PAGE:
The Color Purple

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Rachel Faulkner writes, I’m not sure about you…

I’m not sure about you, but when a good musical comes to town, there is a crazy urge for me to see it, and no matter what, I have to see it. I’ve seen at least twenty Broadway productions and loved each and every one. Yet nothing got my attention better than The Color Purple. Since the musical came out in 2005, I have longed to see it with a passion. Finally, it came to Denver. What can I say? I had to go see it. I’ll be honest. I cried through the whole thing. It was so beautiful! The Color Purple won numerous Tony nominations and awards with it’s fantastic message and entirely-black cast. Although it closed on Broadway last year, 910 performances of the musical occured before the closing date, and now it is on a National Tour. On the National Tour, about half the cast were also in the original The Color Purple on Broadway, such as the hilarious Sofia, portrayed by Felicia P. Fields. Currently it’s playing at the Temple Buel theatre in Denver and I highly reccomend it, but please note – it contains a little suggestive humor and language, so once again, you must be mature enough to see it. It will continue to play until the 18th of January. If you would like to see it, call the Temple Buel Box Office. In the musical, Celie, a poor, African-American 14-year-old is growing up in Tennessee. She has had two babies and seen her Pa snatch them away and “take care of them”, meaning that she has no idea if they are alive or dead. Her father forces her into a marriage to “that fine Mister”, an abusive, cruel person with little consideration for other people. Her beloved sister is sent away, and no one in her life loves her. As the years go by, Celie grows up, loves, learns, and has no life. Sofia, her stepson’s hilariously hammy wife, is her only friend, and when she leaves, Celie is faced with questions about why she should have to bend to Mister’s will. Then Shug Avery, the singing sensation and Mister’s old girlfriend, comes to town and changes Celie’s life forever. Throughout the musical, Celie displays complete faith in God that he will bring back Nettie, her sister, and keep her babies safe, wherever they are. She prays for the courage to stand up to Mister, and the strength to do what is right. By the end of the show, during curtain call, the entire audience leapt to their feet and started clapping, dancing, and singing in tune with the famous song “The Color Purple” for which the musical is named. I was completely and increasingly in love with the beauty, wit, humor, and faith that kept to beautiful play alive.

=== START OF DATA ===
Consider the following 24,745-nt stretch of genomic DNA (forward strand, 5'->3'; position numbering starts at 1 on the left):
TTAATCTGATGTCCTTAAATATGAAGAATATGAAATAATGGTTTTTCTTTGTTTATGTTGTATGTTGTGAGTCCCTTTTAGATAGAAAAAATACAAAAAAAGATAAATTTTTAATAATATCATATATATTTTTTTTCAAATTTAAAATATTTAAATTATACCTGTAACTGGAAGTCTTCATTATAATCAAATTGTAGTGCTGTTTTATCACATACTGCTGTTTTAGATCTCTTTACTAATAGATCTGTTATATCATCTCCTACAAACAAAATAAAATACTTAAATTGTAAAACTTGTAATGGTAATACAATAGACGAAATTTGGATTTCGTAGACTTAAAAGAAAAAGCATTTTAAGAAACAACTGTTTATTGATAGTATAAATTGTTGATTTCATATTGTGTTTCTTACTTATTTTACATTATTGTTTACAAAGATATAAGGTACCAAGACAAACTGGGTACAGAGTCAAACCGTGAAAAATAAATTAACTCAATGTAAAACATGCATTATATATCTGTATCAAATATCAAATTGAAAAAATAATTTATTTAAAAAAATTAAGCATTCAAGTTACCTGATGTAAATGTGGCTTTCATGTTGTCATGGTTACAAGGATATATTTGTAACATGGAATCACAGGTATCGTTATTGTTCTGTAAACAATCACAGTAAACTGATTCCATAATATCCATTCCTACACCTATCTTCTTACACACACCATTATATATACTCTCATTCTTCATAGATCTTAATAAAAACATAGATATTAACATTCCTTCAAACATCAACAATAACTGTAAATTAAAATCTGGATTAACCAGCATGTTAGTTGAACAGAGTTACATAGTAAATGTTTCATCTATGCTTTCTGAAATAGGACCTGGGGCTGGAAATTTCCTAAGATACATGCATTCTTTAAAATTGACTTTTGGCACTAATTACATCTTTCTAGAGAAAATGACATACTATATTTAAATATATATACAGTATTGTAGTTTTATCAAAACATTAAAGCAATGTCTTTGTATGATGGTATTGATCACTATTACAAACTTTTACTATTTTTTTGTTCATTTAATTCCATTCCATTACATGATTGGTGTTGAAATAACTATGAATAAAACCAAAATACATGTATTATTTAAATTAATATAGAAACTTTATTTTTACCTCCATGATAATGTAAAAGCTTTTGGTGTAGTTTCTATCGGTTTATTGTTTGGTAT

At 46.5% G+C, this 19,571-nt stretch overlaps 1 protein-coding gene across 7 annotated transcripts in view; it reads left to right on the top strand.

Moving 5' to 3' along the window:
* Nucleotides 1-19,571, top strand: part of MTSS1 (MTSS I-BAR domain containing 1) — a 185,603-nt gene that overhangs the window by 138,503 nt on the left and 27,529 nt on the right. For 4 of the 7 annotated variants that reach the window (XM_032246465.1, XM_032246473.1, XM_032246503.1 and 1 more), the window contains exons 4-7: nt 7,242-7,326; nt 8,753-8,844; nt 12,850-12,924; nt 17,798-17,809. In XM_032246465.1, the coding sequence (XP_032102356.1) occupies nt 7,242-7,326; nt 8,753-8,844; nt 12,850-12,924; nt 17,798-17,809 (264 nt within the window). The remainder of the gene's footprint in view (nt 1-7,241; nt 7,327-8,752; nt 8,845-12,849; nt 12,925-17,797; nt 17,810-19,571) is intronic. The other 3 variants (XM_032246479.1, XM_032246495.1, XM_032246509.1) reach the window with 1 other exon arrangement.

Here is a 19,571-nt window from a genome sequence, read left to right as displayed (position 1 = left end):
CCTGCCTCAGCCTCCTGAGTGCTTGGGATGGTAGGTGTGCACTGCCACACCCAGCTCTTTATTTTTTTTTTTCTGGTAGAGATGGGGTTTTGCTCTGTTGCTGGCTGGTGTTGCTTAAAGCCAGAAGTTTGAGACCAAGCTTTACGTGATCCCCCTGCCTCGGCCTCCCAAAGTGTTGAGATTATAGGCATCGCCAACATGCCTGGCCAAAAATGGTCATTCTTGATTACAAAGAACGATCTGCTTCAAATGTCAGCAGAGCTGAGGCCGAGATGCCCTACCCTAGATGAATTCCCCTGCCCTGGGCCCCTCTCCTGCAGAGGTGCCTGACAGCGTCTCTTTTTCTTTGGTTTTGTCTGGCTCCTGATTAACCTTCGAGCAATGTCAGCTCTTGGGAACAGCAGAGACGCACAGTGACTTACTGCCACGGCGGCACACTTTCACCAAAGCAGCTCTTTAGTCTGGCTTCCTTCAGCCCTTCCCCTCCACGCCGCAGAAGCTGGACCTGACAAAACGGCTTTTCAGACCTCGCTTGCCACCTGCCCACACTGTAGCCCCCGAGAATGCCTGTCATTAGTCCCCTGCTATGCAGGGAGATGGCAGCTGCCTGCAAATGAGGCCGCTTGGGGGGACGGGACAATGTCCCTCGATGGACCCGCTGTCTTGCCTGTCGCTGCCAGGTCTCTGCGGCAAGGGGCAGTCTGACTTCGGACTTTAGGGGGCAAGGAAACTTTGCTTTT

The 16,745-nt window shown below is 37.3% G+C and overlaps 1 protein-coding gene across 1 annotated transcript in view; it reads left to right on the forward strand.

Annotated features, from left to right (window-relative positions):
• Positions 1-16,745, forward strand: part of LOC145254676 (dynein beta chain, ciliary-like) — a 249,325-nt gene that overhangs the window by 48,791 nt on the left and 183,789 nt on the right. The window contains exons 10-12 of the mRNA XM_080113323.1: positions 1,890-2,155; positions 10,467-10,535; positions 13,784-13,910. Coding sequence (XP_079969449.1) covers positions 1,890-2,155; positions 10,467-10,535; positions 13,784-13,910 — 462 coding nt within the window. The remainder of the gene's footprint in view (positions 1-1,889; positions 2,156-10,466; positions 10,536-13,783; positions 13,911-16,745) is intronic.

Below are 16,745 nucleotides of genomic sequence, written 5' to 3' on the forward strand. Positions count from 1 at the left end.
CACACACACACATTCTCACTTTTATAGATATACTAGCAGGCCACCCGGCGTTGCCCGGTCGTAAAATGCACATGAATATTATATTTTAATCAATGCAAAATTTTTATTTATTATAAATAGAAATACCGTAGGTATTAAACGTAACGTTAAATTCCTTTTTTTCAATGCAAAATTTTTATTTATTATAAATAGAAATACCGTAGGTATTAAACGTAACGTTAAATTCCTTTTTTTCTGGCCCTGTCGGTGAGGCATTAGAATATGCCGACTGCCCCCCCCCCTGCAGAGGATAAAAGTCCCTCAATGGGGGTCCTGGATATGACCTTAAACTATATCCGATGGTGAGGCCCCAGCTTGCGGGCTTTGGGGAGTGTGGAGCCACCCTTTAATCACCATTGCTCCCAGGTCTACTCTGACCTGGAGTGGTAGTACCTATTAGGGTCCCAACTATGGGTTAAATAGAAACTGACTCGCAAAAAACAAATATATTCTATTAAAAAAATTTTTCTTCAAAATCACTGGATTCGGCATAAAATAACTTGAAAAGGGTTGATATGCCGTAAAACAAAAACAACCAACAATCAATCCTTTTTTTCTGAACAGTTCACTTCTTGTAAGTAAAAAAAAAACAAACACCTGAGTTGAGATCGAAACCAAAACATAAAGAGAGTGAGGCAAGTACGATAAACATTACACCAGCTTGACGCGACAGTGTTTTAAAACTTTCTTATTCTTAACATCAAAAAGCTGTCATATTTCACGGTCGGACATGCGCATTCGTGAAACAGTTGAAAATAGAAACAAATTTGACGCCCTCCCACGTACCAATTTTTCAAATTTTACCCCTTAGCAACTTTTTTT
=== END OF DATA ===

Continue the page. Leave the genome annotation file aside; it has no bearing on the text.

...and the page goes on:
3 COMMENTS

  1. Great story.
    Great story. Just one piece of advice: put spaces in between your writing so it’s easier to read. Thanks!

  2. Wow.
    Wow. Great language, I very much enjoyed reading your story. Just one thing…your summary of the musical was a little bit unclear. Apart from that…wow!!

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